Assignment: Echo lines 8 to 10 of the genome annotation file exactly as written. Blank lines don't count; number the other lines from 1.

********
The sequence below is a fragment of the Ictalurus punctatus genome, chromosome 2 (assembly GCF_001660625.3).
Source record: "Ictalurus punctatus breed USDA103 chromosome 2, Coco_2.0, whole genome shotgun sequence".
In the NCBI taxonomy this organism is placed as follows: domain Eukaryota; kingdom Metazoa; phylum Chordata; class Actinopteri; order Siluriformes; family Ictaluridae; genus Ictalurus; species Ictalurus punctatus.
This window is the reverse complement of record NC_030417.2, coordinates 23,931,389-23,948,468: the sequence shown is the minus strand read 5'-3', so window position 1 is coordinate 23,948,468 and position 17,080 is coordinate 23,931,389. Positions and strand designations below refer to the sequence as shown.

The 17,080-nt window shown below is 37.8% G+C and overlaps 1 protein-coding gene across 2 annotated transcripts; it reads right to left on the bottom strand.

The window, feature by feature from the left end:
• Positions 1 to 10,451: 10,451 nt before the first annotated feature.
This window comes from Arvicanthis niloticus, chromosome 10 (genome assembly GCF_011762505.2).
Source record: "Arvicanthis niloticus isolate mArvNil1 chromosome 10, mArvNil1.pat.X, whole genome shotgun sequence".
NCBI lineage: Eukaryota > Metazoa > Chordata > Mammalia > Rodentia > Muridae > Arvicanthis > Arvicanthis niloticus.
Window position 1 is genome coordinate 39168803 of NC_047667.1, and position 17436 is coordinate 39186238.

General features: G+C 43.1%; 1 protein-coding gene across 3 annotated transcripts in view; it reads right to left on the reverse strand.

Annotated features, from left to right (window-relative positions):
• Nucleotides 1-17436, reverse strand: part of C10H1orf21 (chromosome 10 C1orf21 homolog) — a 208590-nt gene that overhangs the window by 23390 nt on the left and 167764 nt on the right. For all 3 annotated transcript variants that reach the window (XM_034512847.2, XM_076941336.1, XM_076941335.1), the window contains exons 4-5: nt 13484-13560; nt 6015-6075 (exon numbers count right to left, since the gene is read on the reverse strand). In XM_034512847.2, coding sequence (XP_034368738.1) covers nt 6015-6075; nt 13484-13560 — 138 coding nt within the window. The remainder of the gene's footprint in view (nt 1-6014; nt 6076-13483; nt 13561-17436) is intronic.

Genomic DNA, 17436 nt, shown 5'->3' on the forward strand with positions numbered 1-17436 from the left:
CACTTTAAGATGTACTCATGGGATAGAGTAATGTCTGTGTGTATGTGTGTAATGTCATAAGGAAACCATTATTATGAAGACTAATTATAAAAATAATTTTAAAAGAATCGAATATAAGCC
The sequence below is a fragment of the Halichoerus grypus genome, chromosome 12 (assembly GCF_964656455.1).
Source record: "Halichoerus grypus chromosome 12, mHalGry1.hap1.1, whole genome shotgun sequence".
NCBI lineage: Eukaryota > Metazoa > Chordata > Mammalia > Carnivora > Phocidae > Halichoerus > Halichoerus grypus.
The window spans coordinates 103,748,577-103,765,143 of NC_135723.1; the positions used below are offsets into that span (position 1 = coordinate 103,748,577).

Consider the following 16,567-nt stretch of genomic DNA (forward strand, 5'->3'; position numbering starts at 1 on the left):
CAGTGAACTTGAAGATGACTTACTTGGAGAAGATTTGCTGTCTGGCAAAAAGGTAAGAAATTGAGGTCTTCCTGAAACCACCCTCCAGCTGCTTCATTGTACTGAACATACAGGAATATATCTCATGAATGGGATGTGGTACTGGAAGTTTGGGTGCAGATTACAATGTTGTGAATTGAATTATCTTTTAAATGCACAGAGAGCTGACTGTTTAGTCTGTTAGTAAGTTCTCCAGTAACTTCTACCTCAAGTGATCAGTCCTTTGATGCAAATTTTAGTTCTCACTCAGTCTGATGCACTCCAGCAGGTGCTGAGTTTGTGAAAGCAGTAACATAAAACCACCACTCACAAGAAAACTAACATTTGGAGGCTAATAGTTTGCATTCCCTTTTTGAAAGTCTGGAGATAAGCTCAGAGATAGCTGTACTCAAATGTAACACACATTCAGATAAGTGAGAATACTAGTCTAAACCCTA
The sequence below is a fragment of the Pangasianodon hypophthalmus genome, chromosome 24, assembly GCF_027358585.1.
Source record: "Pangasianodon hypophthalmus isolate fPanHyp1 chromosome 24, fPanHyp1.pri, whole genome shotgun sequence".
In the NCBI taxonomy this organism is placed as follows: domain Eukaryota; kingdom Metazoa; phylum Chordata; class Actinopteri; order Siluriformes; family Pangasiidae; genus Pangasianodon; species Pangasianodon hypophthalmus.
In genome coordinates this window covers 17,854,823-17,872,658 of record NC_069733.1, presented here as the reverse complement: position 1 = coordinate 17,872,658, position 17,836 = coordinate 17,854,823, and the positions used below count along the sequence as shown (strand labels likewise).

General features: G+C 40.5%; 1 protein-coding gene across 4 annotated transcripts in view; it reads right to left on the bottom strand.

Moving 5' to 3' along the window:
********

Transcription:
This window comes from Arvicanthis niloticus, chromosome 10 (genome assembly GCF_011762505.2).
Source record: "Arvicanthis niloticus isolate mArvNil1 chromosome 10, mArvNil1.pat.X, whole genome shotgun sequence".
NCBI lineage: Eukaryota > Metazoa > Chordata > Mammalia > Rodentia > Muridae > Arvicanthis > Arvicanthis niloticus.